Once signed by President Putin, the federal law will join similar bans on so-called “homosexual propaganda” at the regional level in ten Russian oblasts as well as throughout a number of cities in Moldova. At the same time, the Parliaments of Ukraine and Lithuania are considering analogous legislation or amendments to existing legislation that would likely silence the voices of lesbians, gay, bisexual and trans (LGBT) people and marginalise them from public debates that affect LGBT people.
The proposed PACE resolution specifically calls on the Parliaments of the Russian Federation and Ukraine to abandon their respective draft laws, and calls upon the local and regional authorities in the Russian Federation to repeal legislation prohibiting so-called homosexual propaganda.
The European Court of Human Rights has made clear in rulings against Russia, Poland and Moldova that the right to freedom of expression encompasses the right to freely express one’s sexual orientation or gender identity, as well as the freedom to seek, receive and impart information on issues related to sexual orientation or gender identity. The resolution calls on the competent authorities in each of these countries to fully execute these judgments, which are binding under the European Convention on Human Rights.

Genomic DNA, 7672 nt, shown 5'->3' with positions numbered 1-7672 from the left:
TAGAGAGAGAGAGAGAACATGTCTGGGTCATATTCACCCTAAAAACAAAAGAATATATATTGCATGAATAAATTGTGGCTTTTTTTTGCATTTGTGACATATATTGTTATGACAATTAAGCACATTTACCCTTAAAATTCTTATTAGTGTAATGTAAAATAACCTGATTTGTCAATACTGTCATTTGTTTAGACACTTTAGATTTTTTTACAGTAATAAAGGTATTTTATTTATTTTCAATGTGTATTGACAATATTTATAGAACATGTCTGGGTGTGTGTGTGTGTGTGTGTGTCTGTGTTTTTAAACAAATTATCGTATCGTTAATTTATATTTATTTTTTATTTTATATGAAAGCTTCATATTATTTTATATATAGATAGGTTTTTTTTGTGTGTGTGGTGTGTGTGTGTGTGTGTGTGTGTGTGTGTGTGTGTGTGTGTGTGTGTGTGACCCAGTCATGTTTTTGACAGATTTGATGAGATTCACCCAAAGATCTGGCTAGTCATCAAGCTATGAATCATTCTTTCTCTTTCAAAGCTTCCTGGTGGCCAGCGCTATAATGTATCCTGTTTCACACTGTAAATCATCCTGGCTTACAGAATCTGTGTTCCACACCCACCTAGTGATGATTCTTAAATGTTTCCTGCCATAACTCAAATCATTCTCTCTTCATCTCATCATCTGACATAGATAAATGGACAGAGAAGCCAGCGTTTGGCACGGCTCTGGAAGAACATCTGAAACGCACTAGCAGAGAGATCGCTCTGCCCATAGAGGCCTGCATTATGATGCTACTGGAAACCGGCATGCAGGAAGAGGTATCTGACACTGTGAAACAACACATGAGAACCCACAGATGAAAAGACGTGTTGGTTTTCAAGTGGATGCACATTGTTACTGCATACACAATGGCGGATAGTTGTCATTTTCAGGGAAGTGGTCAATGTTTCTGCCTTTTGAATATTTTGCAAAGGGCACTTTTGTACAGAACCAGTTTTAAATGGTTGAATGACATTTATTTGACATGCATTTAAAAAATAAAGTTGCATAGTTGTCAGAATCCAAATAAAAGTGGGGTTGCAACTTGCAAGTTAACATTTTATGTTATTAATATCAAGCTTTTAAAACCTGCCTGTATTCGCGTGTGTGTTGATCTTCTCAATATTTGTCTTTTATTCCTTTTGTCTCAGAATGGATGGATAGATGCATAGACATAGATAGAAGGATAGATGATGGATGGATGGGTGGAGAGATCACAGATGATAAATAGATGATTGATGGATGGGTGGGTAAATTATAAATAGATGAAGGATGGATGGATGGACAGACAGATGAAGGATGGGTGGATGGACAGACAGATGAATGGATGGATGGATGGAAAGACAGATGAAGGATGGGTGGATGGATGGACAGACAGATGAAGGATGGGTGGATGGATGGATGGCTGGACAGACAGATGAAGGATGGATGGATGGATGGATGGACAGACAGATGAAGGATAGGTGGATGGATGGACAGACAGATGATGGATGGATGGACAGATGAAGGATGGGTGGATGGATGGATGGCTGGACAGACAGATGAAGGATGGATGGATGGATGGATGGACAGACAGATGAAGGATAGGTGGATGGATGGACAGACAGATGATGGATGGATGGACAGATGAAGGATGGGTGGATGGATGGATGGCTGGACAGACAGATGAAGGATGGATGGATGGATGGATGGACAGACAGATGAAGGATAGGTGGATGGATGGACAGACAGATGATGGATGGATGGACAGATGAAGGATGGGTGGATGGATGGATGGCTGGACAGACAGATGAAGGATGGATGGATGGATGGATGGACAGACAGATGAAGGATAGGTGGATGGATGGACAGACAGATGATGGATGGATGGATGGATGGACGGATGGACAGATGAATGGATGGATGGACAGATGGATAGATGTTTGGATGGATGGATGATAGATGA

The undersigned organisations additionally note that the UN Human Rights Committee found in a decision against Russia that the prohibition on “homosexual propaganda” in Ryazan Oblast violated Article 19(2) and Article 26 of the International Covenant on Civil and Political Rights. The principles of this decision and those from the European Court of Human Rights’ judgments have been affirmed in the 18 June 2013 opinion of the Venice Commission, which considered that bans on “homosexual propaganda” are “incompatible with the ECHR and international human rights standards.”